Gingrich Dubs Romney ‘Weakest’ GOP Front-Runner in 90 Years
(WASHINGTON) -- Newt Gingrich may be the most authentic, grits-eating Southerner in the GOP primary race, but don’t expect any Southern hospitality from the Georgia native.
As the Republican race heads south for the Alabama and Mississippi primaries this week -- two primaries that could be make-or-break contests for Gingrich -- the former House speaker is spitting fire at his top GOP rival, saying on Sunday that Mitt Romney was the “weakest” front-runner in nearly a century.
“The fact is, Romney is probably weakest Republican front runner since Leonard Wood in 1920, and Wood lost on the 10th ballot,” Gingrich said on Fox News Sunday.
Wood was the early Republican favorite in the 1920 election, having secured the endorsement from former President Teddy Roosevelt. But despite Wood’s monetary advantage, he entered the Republican National Convention without enough delegates to secure the nomination.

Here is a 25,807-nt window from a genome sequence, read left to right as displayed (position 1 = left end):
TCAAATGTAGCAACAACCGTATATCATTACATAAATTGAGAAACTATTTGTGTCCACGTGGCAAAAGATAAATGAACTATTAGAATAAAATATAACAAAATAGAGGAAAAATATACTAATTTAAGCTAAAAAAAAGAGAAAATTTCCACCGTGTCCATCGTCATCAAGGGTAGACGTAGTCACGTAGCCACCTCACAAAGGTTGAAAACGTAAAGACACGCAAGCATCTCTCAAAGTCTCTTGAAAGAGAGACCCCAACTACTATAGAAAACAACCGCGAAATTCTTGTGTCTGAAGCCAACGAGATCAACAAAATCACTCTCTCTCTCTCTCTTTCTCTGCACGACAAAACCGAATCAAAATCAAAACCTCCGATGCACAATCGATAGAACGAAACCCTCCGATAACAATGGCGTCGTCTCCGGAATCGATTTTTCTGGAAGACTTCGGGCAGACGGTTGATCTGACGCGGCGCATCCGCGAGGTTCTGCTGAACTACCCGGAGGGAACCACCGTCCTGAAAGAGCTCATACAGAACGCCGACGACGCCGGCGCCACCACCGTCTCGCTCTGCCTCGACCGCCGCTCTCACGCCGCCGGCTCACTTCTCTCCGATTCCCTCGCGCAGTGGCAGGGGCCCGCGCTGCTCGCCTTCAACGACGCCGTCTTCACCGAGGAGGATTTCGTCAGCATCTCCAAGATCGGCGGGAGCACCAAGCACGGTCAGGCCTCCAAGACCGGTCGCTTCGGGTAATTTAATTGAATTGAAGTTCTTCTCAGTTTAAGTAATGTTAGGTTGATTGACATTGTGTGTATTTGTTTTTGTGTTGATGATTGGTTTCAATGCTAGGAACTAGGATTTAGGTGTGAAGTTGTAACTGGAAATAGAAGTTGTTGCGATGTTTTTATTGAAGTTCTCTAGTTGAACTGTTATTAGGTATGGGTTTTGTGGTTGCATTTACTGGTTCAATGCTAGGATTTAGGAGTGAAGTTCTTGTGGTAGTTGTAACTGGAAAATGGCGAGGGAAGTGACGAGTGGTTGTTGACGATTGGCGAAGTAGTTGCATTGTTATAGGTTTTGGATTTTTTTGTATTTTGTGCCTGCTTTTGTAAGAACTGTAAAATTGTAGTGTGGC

After 10 rounds of voting, Republicans dropped Wood and nominated Warren G. Harding, who entered the convention in fourth place in the delegate count.
Gingrich predicted a similar swap could happen this primary cycle. In a brokered convention like that, Gingrich said he thinks “there is a space” for him.
“I think we are likely to see after the last primary in June, we’re likely to see a 60-day conversation about what’s going to happen as we already see Romney dominating,” Gingrich said. “And in that context … remembering that I was in first place both in December and again in mid-January in terms of the Gallup poll and the Rasmussen, I think there is a space for a visionary conservative with big solutions.”
Later on CBS’ Face the Nation, Gingrich said he was “committed to going all the way to Tampa,” where the Republican National Convention will be held in August.
Gingrich has won only two of the 25 primaries and caucuses so far and is trailing Romney by more than 300 delegates. The pro-Santorum Super PAC, The Red White and Blue Fund, called for Gingrich to drop out so the anti-Romney voting bloc could coalesce around one candidate, Santorum.
But Santorum has not followed in his Super PAC's shoes. The candidate said Sunday that “Gingrich can stay in as long as he wants.”
“I’m not going to tell people to get out,” Santorum said on NBC’s Meet the Press. “I didn’t ask Speaker Gingrich to get in. I’m not going to ask him to get out.”
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